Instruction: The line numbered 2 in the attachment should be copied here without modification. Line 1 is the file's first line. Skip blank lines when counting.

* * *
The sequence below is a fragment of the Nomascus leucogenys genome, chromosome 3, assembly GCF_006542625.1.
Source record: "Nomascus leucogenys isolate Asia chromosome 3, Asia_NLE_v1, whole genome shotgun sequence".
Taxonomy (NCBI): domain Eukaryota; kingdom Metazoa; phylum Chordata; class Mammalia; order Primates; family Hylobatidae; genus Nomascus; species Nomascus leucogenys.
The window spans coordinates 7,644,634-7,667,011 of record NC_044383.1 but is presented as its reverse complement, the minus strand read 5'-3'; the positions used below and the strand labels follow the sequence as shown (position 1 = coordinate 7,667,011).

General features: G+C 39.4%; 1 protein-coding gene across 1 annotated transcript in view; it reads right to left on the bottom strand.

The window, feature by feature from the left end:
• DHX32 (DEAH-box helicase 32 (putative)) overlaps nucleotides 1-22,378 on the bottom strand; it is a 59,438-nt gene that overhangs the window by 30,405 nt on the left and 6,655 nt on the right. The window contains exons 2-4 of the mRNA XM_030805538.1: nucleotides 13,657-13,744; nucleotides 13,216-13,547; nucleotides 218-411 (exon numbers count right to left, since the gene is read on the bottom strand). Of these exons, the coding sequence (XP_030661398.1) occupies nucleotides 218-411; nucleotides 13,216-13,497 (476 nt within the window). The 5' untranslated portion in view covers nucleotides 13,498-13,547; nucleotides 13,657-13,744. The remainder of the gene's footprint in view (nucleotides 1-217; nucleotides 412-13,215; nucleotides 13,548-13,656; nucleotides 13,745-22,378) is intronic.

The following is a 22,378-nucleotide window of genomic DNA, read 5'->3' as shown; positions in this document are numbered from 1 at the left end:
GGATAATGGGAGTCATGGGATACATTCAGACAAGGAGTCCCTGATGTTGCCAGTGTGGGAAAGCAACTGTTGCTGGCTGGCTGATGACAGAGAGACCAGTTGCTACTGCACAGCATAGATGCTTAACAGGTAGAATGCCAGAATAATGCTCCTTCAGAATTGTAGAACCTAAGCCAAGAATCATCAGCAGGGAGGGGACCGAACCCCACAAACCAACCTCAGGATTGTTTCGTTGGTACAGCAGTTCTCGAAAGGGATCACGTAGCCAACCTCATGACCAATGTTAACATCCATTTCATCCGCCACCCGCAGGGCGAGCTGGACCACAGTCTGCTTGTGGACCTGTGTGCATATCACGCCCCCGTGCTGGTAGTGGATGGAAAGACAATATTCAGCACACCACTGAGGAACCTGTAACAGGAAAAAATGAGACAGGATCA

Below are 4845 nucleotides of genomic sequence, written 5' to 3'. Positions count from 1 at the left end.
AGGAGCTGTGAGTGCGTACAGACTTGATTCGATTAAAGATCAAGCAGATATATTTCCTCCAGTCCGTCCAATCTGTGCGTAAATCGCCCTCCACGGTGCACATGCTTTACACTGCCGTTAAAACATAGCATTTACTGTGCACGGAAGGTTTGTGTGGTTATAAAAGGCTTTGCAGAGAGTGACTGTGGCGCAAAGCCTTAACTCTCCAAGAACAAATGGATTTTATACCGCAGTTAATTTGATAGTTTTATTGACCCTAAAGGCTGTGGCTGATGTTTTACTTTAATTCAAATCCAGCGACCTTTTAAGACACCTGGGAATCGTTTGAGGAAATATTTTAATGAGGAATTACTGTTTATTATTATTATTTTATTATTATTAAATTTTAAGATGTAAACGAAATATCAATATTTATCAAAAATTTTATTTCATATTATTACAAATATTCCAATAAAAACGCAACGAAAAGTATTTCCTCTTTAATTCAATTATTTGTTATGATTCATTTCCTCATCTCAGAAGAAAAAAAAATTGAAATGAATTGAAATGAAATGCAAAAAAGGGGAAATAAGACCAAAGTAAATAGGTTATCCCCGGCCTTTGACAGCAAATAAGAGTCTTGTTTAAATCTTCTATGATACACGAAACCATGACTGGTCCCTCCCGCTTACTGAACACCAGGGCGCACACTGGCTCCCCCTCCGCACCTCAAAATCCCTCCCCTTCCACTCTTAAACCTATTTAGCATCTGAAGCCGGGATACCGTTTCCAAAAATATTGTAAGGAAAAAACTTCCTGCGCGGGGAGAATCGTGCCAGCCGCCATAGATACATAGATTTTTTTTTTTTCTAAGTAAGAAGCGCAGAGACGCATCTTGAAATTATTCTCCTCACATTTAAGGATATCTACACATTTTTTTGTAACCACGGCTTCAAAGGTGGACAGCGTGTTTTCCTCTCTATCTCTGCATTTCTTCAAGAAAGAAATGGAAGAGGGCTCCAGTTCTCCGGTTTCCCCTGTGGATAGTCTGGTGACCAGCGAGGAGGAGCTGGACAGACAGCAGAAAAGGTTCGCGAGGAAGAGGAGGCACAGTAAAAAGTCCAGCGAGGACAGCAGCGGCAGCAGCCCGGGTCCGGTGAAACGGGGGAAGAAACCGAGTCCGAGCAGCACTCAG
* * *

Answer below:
Source record: "Nomascus leucogenys isolate Asia chromosome 3, Asia_NLE_v1, whole genome shotgun sequence".